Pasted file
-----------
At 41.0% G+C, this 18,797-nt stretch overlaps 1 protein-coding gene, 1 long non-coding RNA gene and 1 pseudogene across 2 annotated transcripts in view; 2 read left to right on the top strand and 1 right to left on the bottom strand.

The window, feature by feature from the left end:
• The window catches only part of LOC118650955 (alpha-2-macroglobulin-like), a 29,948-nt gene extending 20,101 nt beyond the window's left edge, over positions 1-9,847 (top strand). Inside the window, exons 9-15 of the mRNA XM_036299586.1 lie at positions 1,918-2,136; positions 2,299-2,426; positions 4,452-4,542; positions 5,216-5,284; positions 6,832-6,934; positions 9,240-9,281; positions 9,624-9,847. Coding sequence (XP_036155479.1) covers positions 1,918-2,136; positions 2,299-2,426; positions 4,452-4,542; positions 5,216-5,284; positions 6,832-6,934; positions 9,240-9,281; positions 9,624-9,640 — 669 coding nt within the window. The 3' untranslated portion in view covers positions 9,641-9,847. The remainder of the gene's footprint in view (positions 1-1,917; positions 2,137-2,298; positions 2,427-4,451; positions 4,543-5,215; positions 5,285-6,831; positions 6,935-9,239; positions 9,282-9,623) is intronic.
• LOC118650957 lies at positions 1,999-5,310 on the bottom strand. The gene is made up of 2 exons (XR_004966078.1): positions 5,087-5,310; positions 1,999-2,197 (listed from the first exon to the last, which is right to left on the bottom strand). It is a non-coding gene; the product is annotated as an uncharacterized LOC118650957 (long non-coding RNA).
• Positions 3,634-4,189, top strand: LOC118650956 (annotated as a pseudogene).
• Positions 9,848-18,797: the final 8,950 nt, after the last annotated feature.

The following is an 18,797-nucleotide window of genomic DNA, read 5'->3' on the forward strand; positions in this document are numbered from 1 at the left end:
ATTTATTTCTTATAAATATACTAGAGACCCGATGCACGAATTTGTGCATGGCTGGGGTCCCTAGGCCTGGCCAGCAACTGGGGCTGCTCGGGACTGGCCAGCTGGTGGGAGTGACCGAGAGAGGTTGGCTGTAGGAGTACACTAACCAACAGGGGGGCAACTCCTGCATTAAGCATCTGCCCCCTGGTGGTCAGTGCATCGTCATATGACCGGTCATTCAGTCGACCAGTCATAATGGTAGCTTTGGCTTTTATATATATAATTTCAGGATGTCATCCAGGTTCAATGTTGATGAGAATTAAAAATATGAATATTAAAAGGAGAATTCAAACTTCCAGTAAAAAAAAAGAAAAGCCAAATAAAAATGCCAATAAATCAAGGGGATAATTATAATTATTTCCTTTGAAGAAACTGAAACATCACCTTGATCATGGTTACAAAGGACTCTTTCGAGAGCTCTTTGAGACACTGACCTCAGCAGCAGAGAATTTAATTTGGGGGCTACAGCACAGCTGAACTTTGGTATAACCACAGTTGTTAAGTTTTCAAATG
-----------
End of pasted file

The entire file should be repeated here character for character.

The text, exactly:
At 41.0% G+C, this 18,797-nt stretch overlaps 1 protein-coding gene, 1 long non-coding RNA gene and 1 pseudogene across 2 annotated transcripts in view; 2 read left to right on the top strand and 1 right to left on the bottom strand.

The window, feature by feature from the left end:
• The window catches only part of LOC118650955 (alpha-2-macroglobulin-like), a 29,948-nt gene extending 20,101 nt beyond the window's left edge, over positions 1-9,847 (top strand). Inside the window, exons 9-15 of the mRNA XM_036299586.1 lie at positions 1,918-2,136; positions 2,299-2,426; positions 4,452-4,542; positions 5,216-5,284; positions 6,832-6,934; positions 9,240-9,281; positions 9,624-9,847. Coding sequence (XP_036155479.1) covers positions 1,918-2,136; positions 2,299-2,426; positions 4,452-4,542; positions 5,216-5,284; positions 6,832-6,934; positions 9,240-9,281; positions 9,624-9,640 — 669 coding nt within the window. The 3' untranslated portion in view covers positions 9,641-9,847. The remainder of the gene's footprint in view (positions 1-1,917; positions 2,137-2,298; positions 2,427-4,451; positions 4,543-5,215; positions 5,285-6,831; positions 6,935-9,239; positions 9,282-9,623) is intronic.
• LOC118650957 lies at positions 1,999-5,310 on the bottom strand. The gene is made up of 2 exons (XR_004966078.1): positions 5,087-5,310; positions 1,999-2,197 (listed from the first exon to the last, which is right to left on the bottom strand). It is a non-coding gene; the product is annotated as an uncharacterized LOC118650957 (long non-coding RNA).
• Positions 3,634-4,189, top strand: LOC118650956 (annotated as a pseudogene).
• Positions 9,848-18,797: the final 8,950 nt, after the last annotated feature.

The following is an 18,797-nucleotide window of genomic DNA, read 5'->3' on the forward strand; positions in this document are numbered from 1 at the left end:
ATTTATTTCTTATAAATATACTAGAGACCCGATGCACGAATTTGTGCATGGCTGGGGTCCCTAGGCCTGGCCAGCAACTGGGGCTGCTCGGGACTGGCCAGCTGGTGGGAGTGACCGAGAGAGGTTGGCTGTAGGAGTACACTAACCAACAGGGGGGCAACTCCTGCATTAAGCATCTGCCCCCTGGTGGTCAGTGCATCGTCATATGACCGGTCATTCAGTCGACCAGTCATAATGGTAGCTTTGGCTTTTATATATATAATTTCAGGATGTCATCCAGGTTCAATGTTGATGAGAATTAAAAATATGAATATTAAAAGGAGAATTCAAACTTCCAGTAAAAAAAAAGAAAAGCCAAATAAAAATGCCAATAAATCAAGGGGATAATTATAATTATTTCCTTTGAAGAAACTGAAACATCACCTTGATCATGGTTACAAAGGACTCTTTCGAGAGCTCTTTGAGACACTGACCTCAGCAGCAGAGAATTTAATTTGGGGGCTACAGCACAGCTGAACTTTGGTATAACCACAGTTGTTAAGTTTTCAAATG